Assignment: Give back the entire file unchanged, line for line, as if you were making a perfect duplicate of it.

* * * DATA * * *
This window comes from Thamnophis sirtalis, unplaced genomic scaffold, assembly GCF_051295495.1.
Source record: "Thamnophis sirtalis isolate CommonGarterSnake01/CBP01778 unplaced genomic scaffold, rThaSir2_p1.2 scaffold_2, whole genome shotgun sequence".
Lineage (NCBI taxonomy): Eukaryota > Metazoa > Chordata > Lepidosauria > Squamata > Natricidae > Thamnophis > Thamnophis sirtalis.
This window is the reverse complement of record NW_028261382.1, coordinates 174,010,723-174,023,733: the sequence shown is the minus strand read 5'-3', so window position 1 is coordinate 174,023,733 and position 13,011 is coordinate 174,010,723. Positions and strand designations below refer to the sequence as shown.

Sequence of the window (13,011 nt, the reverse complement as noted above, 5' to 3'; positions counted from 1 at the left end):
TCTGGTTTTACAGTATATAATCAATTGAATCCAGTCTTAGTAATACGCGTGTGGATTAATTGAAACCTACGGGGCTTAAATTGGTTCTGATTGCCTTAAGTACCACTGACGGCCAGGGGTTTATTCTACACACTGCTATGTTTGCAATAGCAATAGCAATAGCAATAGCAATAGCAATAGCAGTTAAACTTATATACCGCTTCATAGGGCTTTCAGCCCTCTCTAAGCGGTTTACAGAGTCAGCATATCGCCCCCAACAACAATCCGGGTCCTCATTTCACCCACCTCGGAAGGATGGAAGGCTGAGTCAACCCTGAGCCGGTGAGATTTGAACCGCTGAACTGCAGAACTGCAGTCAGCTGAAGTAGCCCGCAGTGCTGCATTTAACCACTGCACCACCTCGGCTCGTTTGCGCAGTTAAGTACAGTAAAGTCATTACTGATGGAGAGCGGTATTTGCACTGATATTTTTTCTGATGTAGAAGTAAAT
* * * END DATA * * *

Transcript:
This window comes from Thamnophis sirtalis, unplaced genomic scaffold, assembly GCF_051295495.1.
Source record: "Thamnophis sirtalis isolate CommonGarterSnake01/CBP01778 unplaced genomic scaffold, rThaSir2_p1.2 scaffold_2, whole genome shotgun sequence".
Lineage (NCBI taxonomy): Eukaryota > Metazoa > Chordata > Lepidosauria > Squamata > Natricidae > Thamnophis > Thamnophis sirtalis.
This window is the reverse complement of record NW_028261382.1, coordinates 174,010,723-174,023,733: the sequence shown is the minus strand read 5'-3', so window position 1 is coordinate 174,023,733 and position 13,011 is coordinate 174,010,723. Positions and strand designations below refer to the sequence as shown.

Sequence of the window (13,011 nt, the reverse complement as noted above, 5' to 3'; positions counted from 1 at the left end):
TCTGGTTTTACAGTATATAATCAATTGAATCCAGTCTTAGTAATACGCGTGTGGATTAATTGAAACCTACGGGGCTTAAATTGGTTCTGATTGCCTTAAGTACCACTGACGGCCAGGGGTTTATTCTACACACTGCTATGTTTGCAATAGCAATAGCAATAGCAATAGCAATAGCAATAGCAGTTAAACTTATATACCGCTTCATAGGGCTTTCAGCCCTCTCTAAGCGGTTTACAGAGTCAGCATATCGCCCCCAACAACAATCCGGGTCCTCATTTCACCCACCTCGGAAGGATGGAAGGCTGAGTCAACCCTGAGCCGGTGAGATTTGAACCGCTGAACTGCAGAACTGCAGTCAGCTGAAGTAGCCCGCAGTGCTGCATTTAACCACTGCACCACCTCGGCTCGTTTGCGCAGTTAAGTACAGTAAAGTCATTACTGATGGAGAGCGGTATTTGCACTGATATTTTTTCTGATGTAGAAGTAAAT